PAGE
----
Why Full Stochastics Should be an Essential Part of Your Research

July 17, 2019, By smallcapfirm,

Fear can destroy a stock in seconds.

But it can also lead to quite a bit of opportunity.

Look at Glu Mobile (GLUU) for example, mid-2019.  In May 2019, the stock plummeted on mixed results and guidance that left investors underwhelmed to say the least.

Uncertainty and fear sent the stock screaming lower.

However, several indicators told us the stock had become far too oversold, far too fast. For example, take a look at what happens to the stock up to 80% of the time when it touches its lower Bollinger Band (2,20). Not long after, the stock bounces.

Then, notice what has historically happened when the lower Band is hit, and RSI hits or penetrates its lower 30-line. The stock bounces. We can confirm again with MACD. We can also confirm with Williams’ %R (W%R). Each time this indicator dips to or below its 80-line, and confirms the other oversold indicators, the stock bounces.

However, there’s another indicator many technicians rely on as well.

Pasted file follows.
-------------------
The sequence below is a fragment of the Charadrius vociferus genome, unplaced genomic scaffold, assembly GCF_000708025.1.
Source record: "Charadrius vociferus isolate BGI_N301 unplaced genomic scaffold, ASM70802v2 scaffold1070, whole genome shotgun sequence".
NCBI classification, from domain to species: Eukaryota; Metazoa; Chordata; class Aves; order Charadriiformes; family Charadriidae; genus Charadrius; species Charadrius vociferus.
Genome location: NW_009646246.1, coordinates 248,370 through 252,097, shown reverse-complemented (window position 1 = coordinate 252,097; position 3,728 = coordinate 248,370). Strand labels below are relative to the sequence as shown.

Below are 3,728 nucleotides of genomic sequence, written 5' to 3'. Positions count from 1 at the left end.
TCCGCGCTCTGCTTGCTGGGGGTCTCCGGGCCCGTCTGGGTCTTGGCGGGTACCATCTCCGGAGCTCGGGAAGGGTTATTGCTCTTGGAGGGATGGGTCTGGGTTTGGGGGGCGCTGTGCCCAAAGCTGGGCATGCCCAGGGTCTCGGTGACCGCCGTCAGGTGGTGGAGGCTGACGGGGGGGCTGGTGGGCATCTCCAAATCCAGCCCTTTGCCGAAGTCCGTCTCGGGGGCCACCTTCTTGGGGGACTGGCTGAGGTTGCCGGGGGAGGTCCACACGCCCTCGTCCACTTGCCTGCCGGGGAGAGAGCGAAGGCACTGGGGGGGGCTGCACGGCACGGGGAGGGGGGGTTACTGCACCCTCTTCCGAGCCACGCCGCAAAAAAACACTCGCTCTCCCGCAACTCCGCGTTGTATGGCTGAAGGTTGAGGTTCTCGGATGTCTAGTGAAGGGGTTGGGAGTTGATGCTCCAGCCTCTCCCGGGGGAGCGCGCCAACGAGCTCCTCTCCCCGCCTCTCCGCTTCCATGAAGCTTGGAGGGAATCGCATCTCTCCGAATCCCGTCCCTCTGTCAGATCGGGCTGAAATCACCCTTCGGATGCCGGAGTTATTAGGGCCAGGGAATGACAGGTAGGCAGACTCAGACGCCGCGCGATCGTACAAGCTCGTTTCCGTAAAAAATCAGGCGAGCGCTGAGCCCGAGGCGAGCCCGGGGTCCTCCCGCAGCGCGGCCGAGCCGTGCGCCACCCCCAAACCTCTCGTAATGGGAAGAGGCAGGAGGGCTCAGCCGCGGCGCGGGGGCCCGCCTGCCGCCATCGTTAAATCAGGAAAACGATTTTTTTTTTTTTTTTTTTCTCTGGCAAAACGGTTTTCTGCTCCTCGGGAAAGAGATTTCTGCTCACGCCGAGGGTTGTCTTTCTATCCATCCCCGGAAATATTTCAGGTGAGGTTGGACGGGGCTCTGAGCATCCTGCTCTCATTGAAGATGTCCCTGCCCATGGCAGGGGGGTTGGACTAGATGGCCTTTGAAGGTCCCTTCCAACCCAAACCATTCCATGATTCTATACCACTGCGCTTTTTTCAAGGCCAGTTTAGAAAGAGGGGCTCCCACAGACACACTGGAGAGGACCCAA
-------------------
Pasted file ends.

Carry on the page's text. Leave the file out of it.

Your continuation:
Full STO: Full Stochastics

Full Stochastics uses the features of Slow and Fast Stochastics.

It combines %K, or the slow stochastic that looks at current value. It also combines, %D, which is equal to a three-period moving average of %K. We use them to compare a closing price of a stock to a range of prices over a set period of time.

While it sounds difficult to use, all we’re looking for is what is shows us as far as overbought and oversold conditions. For example, you’ll notice that when Full STO drops to or below its 20-line, that typically marks the bottom. When Full STO pushes to or above its 80-line, we have an overbought condition.

Notice what happens when Full STO agrees with the other technical indicators on this chart of GLUU.  Again, about 80% of the time, we’ll see a reversal in the opposite direction.  Use Full STO the next time you’re trying to spot opportunity.

It may just lead to you next successful trade.

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